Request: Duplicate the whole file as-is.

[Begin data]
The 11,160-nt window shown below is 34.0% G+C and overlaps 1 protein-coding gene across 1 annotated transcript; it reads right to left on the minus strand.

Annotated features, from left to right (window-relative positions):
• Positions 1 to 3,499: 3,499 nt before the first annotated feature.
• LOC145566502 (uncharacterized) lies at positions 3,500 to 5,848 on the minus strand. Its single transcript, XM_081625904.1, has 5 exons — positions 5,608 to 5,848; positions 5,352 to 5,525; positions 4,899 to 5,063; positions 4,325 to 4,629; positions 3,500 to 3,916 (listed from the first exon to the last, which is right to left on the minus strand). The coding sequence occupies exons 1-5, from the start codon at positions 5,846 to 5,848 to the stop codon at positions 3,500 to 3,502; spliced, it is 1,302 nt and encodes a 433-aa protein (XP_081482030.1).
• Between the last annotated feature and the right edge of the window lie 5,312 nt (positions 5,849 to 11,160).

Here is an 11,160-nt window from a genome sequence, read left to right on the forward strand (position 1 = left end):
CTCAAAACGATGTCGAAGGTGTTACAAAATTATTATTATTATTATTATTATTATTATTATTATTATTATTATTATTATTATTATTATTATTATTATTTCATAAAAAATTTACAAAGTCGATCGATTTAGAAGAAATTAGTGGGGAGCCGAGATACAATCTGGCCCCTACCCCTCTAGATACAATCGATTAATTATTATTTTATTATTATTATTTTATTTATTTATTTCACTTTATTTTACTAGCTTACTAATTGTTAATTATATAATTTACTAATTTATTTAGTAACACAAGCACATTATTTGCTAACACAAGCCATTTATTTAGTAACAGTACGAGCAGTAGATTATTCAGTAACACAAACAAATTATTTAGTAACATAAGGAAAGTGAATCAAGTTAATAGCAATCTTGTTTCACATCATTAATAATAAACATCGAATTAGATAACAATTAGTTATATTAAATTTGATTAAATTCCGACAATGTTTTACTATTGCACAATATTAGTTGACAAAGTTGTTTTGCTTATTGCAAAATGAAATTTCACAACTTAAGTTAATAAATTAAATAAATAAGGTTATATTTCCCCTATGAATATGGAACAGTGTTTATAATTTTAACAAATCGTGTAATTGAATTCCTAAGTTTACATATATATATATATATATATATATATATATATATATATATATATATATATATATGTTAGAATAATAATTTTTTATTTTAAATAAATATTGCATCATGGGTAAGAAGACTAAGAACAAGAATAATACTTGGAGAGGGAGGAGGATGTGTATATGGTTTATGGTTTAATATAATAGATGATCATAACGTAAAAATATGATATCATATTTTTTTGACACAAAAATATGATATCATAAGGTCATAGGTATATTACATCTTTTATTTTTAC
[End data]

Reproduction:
The 11,160-nt window shown below is 34.0% G+C and overlaps 1 protein-coding gene across 1 annotated transcript; it reads right to left on the minus strand.

Annotated features, from left to right (window-relative positions):
• Positions 1 to 3,499: 3,499 nt before the first annotated feature.
• LOC145566502 (uncharacterized) lies at positions 3,500 to 5,848 on the minus strand. Its single transcript, XM_081625904.1, has 5 exons — positions 5,608 to 5,848; positions 5,352 to 5,525; positions 4,899 to 5,063; positions 4,325 to 4,629; positions 3,500 to 3,916 (listed from the first exon to the last, which is right to left on the minus strand). The coding sequence occupies exons 1-5, from the start codon at positions 5,846 to 5,848 to the stop codon at positions 3,500 to 3,502; spliced, it is 1,302 nt and encodes a 433-aa protein (XP_081482030.1).
• Between the last annotated feature and the right edge of the window lie 5,312 nt (positions 5,849 to 11,160).

Here is an 11,160-nt window from a genome sequence, read left to right on the forward strand (position 1 = left end):
CTCAAAACGATGTCGAAGGTGTTACAAAATTATTATTATTATTATTATTATTATTATTATTATTATTATTATTATTATTATTATTATTATTATTATTTCATAAAAAATTTACAAAGTCGATCGATTTAGAAGAAATTAGTGGGGAGCCGAGATACAATCTGGCCCCTACCCCTCTAGATACAATCGATTAATTATTATTTTATTATTATTATTTTATTTATTTATTTCACTTTATTTTACTAGCTTACTAATTGTTAATTATATAATTTACTAATTTATTTAGTAACACAAGCACATTATTTGCTAACACAAGCCATTTATTTAGTAACAGTACGAGCAGTAGATTATTCAGTAACACAAACAAATTATTTAGTAACATAAGGAAAGTGAATCAAGTTAATAGCAATCTTGTTTCACATCATTAATAATAAACATCGAATTAGATAACAATTAGTTATATTAAATTTGATTAAATTCCGACAATGTTTTACTATTGCACAATATTAGTTGACAAAGTTGTTTTGCTTATTGCAAAATGAAATTTCACAACTTAAGTTAATAAATTAAATAAATAAGGTTATATTTCCCCTATGAATATGGAACAGTGTTTATAATTTTAACAAATCGTGTAATTGAATTCCTAAGTTTACATATATATATATATATATATATATATATATATATATATATATATATATATATATGTTAGAATAATAATTTTTTATTTTAAATAAATATTGCATCATGGGTAAGAAGACTAAGAACAAGAATAATACTTGGAGAGGGAGGAGGATGTGTATATGGTTTATGGTTTAATATAATAGATGATCATAACGTAAAAATATGATATCATATTTTTTTGACACAAAAATATGATATCATAAGGTCATAGGTATATTACATCTTTTATTTTTAC